Mr Thaksin says the charges are aimed at derailing his political come-back
Prosecutors in Thailand have asked the Supreme Court to seize $2.2bn (£1.2bn) in assets belonging to ousted Prime Minister Thaksin Shinawatra.
The move is part of an investigation into alleged corruption during the businessman's five years in office.
Prosecutors said the money - frozen since the military seized power in a coup - should be put in state coffers.
Mr Thaksin, who denies any wrong-doing, is now in Britain where he owns the Manchester City football club.
He came to the UK earlier this month to avoid facing the corruption charges - allegations which he says are aimed at preventing his return to front-line politics.
Early on Monday, Thai prosecutors handed over a lengthy submission seeking the confiscation of the frozen assets.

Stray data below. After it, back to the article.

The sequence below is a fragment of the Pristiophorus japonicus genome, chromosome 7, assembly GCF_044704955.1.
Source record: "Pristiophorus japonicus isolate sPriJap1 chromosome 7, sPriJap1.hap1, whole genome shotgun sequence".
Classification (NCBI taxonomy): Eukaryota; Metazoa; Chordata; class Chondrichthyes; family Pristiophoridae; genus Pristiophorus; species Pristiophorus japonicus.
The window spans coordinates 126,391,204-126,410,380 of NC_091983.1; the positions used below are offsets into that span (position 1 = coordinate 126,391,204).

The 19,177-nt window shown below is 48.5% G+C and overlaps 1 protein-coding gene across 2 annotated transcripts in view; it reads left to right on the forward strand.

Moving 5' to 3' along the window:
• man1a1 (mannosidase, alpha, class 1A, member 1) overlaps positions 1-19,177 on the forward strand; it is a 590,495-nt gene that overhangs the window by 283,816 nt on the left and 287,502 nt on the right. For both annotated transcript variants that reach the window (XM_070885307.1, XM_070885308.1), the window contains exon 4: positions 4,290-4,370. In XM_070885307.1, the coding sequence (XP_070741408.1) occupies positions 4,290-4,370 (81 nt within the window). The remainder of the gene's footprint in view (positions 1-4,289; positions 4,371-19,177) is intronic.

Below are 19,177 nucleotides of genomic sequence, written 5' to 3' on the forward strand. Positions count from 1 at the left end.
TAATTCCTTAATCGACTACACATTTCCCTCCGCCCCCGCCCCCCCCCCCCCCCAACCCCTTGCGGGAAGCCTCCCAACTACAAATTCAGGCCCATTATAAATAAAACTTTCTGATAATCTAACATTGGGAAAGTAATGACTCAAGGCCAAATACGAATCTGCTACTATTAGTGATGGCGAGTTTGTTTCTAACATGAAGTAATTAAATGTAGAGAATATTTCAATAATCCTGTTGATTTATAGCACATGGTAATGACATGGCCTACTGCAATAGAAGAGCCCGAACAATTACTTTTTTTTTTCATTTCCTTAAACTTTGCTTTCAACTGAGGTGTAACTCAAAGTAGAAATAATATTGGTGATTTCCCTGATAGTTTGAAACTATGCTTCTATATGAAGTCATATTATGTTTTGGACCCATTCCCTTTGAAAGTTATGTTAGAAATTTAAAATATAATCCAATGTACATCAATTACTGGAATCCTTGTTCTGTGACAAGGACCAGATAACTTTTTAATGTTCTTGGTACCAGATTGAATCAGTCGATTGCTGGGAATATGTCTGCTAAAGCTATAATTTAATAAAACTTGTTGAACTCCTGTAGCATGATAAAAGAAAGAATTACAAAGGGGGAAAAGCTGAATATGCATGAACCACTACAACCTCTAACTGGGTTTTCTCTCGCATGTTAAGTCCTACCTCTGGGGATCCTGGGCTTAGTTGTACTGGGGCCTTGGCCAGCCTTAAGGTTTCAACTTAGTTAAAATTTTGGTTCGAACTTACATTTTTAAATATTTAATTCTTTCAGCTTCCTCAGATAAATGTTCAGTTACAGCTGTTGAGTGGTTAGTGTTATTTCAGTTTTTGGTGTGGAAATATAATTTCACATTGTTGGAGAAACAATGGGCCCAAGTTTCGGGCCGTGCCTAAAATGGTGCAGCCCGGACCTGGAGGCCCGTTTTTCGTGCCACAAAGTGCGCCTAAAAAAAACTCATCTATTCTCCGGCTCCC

"The prosecutors are presenting evidence to ask the court to take away his unusual wealth and put it in state coffers," Reuters news agency quoted chief prosecutor Seksan Bangsomboon as saying.
In the wake of the September 2006 coup, military-backed investigators instigated a series of charges against Mr Thaksin and his family for corruption and abuse of power.
When Mr Thaksin returned to Thailand in February after 18 months of self-imposed exile, he vowed to fight the charges and clear his name.
But on 31 July his wife was convicted of tax evasion and sentenced to three years in jail.
Analysts say that the couple feared further cases could go against them and decided it was time to leave the country.
The Supreme Court has issued arrest warrants for the couple, but it is not yet clear whether Thai authorities will seek their extradition from the UK.